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Cases are climbing 'because we've been looking,' public health director says

Public Health Director Steve Smith answers a question as nursing director Crystal O'Dell and medical director Diane Curran look on. Public Health Director Steve Smith answers a question as nursing director Crystal O'Dell and medical director Diane Curran look on.

Public health officials and a top infectious disease doctor fielded questions on Monday about providers' coronavirus response, one day after the health department confirmed 23 new Covid-19 cases at an assisted living center in Hendersonville.

The new cases at Cherry Springs Village nearly doubled Henderson County’s case count to 51, vaulting the county ahead of larger Buncombe, which had 31 on Monday. Henderson County had recorded three deaths from the pandemic on Monday.
Public Health Director Steve Smith, nursing director Crystal O’Dell, medical director Diana Curran and Pardee’s top infectious disease specialist, Chris Parsons, answered questions outside the entrance of the public health department.
“I know it’s unnerving for some people to have the higher case count in Henderson County but I think that is true today because we’ve been looking,” Smith said. “We’ve been going out to find these cases. Honestly, I’m concerned about the status of these kinds of facilities statewide. I think they’re very susceptible and of course the people that rely on them for care are very susceptible.”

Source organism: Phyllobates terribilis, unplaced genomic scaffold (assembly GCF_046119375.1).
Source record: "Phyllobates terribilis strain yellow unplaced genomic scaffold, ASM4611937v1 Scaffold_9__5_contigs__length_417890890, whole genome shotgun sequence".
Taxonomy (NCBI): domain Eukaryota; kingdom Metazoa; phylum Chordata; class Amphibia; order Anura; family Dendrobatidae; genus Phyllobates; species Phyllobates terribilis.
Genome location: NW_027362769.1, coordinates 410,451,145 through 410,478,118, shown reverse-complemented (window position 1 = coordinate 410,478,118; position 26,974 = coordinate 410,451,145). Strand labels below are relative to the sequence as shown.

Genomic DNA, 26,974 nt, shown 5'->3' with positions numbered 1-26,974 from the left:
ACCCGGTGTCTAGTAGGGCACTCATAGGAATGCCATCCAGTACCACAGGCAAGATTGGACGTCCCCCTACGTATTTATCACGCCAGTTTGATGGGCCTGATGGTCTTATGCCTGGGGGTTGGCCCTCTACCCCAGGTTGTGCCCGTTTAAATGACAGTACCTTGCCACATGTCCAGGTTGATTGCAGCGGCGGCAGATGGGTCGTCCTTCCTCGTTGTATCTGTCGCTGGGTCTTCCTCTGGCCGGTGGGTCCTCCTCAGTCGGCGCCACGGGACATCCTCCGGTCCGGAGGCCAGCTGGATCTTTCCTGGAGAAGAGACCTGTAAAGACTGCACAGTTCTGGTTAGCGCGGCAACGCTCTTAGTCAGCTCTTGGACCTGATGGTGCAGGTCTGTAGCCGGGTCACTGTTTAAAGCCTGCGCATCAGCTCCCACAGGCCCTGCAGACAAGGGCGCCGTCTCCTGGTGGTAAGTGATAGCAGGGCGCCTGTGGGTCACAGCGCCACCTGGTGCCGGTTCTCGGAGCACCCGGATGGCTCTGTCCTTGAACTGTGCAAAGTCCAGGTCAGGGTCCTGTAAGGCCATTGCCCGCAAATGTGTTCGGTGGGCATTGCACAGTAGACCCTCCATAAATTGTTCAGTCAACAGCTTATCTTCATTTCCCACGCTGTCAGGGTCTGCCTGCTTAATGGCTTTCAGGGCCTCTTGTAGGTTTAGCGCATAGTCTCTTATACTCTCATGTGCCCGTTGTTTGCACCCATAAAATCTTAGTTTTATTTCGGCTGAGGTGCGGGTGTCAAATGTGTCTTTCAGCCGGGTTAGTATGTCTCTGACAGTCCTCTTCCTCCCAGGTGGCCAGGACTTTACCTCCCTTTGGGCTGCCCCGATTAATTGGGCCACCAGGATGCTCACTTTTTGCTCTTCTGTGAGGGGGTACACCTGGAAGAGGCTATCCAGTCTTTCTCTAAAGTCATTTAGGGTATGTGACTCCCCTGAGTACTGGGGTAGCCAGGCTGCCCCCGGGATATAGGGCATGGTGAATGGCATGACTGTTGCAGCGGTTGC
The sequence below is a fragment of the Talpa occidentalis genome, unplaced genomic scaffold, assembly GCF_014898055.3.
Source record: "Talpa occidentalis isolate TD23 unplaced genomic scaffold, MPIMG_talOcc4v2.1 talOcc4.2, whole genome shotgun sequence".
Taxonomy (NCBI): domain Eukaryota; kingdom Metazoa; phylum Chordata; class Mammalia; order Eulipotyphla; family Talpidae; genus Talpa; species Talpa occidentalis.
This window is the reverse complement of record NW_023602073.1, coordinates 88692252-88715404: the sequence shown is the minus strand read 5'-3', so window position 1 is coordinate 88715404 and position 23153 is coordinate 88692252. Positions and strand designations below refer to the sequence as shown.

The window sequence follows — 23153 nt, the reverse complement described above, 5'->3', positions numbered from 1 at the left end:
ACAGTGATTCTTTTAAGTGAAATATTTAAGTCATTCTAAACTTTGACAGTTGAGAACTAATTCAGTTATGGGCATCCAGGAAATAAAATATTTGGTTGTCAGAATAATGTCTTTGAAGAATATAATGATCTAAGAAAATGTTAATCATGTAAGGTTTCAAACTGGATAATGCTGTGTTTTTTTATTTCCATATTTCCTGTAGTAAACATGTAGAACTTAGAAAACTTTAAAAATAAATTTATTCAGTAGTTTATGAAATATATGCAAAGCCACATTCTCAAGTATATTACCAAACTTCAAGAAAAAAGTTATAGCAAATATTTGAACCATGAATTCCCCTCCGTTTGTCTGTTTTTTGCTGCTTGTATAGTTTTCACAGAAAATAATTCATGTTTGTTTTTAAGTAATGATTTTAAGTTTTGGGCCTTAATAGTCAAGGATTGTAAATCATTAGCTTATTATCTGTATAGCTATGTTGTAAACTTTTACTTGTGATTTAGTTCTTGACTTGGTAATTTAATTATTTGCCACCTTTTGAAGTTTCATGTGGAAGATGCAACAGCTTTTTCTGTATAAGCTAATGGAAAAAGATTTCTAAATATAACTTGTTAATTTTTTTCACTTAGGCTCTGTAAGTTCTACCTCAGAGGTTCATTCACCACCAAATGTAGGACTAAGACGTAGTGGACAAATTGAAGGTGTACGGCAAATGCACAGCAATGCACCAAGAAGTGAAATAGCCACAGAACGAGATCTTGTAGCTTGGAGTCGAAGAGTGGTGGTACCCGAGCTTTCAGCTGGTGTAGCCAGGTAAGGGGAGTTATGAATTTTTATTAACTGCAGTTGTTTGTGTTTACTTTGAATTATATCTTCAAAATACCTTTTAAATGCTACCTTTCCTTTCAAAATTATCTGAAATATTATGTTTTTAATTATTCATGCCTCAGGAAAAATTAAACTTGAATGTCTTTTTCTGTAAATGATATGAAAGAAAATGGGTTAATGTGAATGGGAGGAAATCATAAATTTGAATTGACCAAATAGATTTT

While independent living facilities like Cherry Springs don’t ordinarily have medical personnel on site, its corporate owner, Hickory-based Affinity Living Group, has committed to deploy “medical care capacity on site in that facility to do some more advanced care, triaging assessment so that they can keep people in place if their symptoms are manageable there and minimize transfers” to hospitals, Smith said. “Some local physicians have been helping them out already on a voluntary basis.”
Here are other answers in the media session on Monday:

Is the supply of testing kits a problem?

Smith: “It’s not for us at the moment. We committed to a very strategic plan early on to calibrate our testing capacity here locally for those that are at highest risk — health care workers, long term care facilities, hospital patients. That model’s been working really well for us. We expect testing capacity in the next couple of weeks to ramp up pretty quickly. All hospitals and public health have a supply of test kits.” Eighty percent of those who get Covid-19 will have mild symptoms. “We really don’t want to promote those people coming out to get tested if they’re able to stay home with mild symptoms because just coming out would create exposure risks.” The health department sends tests to the state public health lab in Raleigh. Pardee sends tests to a lab at UNC Health in Chapel Hill and gets results in 24 hours. With the recent FDA approval of in-house testing, Pardee should soon be able to read tests in hours, Parsons said.

What was the process to test residents and staff at Cherry Springs Village once the Covid-19 case was confirmed?